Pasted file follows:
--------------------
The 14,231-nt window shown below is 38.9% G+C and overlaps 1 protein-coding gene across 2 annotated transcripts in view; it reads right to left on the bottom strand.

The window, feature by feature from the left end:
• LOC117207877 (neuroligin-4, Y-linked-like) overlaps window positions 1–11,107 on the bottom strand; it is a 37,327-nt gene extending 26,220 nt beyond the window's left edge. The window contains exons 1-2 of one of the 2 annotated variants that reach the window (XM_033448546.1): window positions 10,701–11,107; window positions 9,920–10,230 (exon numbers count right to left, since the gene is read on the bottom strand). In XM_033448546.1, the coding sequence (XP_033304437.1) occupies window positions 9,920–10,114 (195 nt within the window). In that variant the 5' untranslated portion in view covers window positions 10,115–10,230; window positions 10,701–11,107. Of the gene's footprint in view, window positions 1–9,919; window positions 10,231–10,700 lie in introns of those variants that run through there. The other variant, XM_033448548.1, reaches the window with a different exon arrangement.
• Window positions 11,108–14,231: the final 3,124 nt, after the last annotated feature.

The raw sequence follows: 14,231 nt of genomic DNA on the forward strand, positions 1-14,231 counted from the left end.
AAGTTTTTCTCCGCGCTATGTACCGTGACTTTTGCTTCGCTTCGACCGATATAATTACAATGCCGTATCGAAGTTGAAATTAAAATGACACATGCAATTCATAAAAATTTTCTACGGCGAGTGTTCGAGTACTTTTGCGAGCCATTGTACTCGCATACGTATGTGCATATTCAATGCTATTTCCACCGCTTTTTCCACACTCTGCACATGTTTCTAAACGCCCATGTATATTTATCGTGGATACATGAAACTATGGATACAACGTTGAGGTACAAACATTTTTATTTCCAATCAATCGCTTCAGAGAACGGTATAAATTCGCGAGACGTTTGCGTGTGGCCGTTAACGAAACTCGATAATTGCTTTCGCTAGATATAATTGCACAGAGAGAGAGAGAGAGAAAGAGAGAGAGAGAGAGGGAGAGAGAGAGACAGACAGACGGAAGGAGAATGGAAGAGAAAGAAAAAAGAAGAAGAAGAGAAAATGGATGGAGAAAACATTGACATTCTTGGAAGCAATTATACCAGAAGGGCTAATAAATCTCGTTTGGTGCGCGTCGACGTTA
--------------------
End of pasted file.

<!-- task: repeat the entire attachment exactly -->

The 14,231-nt window shown below is 38.9% G+C and overlaps 1 protein-coding gene across 2 annotated transcripts in view; it reads right to left on the bottom strand.

The window, feature by feature from the left end:
• LOC117207877 (neuroligin-4, Y-linked-like) overlaps window positions 1–11,107 on the bottom strand; it is a 37,327-nt gene extending 26,220 nt beyond the window's left edge. The window contains exons 1-2 of one of the 2 annotated variants that reach the window (XM_033448546.1): window positions 10,701–11,107; window positions 9,920–10,230 (exon numbers count right to left, since the gene is read on the bottom strand). In XM_033448546.1, the coding sequence (XP_033304437.1) occupies window positions 9,920–10,114 (195 nt within the window). In that variant the 5' untranslated portion in view covers window positions 10,115–10,230; window positions 10,701–11,107. Of the gene's footprint in view, window positions 1–9,919; window positions 10,231–10,700 lie in introns of those variants that run through there. The other variant, XM_033448548.1, reaches the window with a different exon arrangement.
• Window positions 11,108–14,231: the final 3,124 nt, after the last annotated feature.

The raw sequence follows: 14,231 nt of genomic DNA on the forward strand, positions 1-14,231 counted from the left end.
AAGTTTTTCTCCGCGCTATGTACCGTGACTTTTGCTTCGCTTCGACCGATATAATTACAATGCCGTATCGAAGTTGAAATTAAAATGACACATGCAATTCATAAAAATTTTCTACGGCGAGTGTTCGAGTACTTTTGCGAGCCATTGTACTCGCATACGTATGTGCATATTCAATGCTATTTCCACCGCTTTTTCCACACTCTGCACATGTTTCTAAACGCCCATGTATATTTATCGTGGATACATGAAACTATGGATACAACGTTGAGGTACAAACATTTTTATTTCCAATCAATCGCTTCAGAGAACGGTATAAATTCGCGAGACGTTTGCGTGTGGCCGTTAACGAAACTCGATAATTGCTTTCGCTAGATATAATTGCACAGAGAGAGAGAGAGAGAAAGAGAGAGAGAGAGAGGGAGAGAGAGAGACAGACAGACGGAAGGAGAATGGAAGAGAAAGAAAAAAGAAGAAGAAGAGAAAATGGATGGAGAAAACATTGACATTCTTGGAAGCAATTATACCAGAAGGGCTAATAAATCTCGTTTGGTGCGCGTCGACGTTA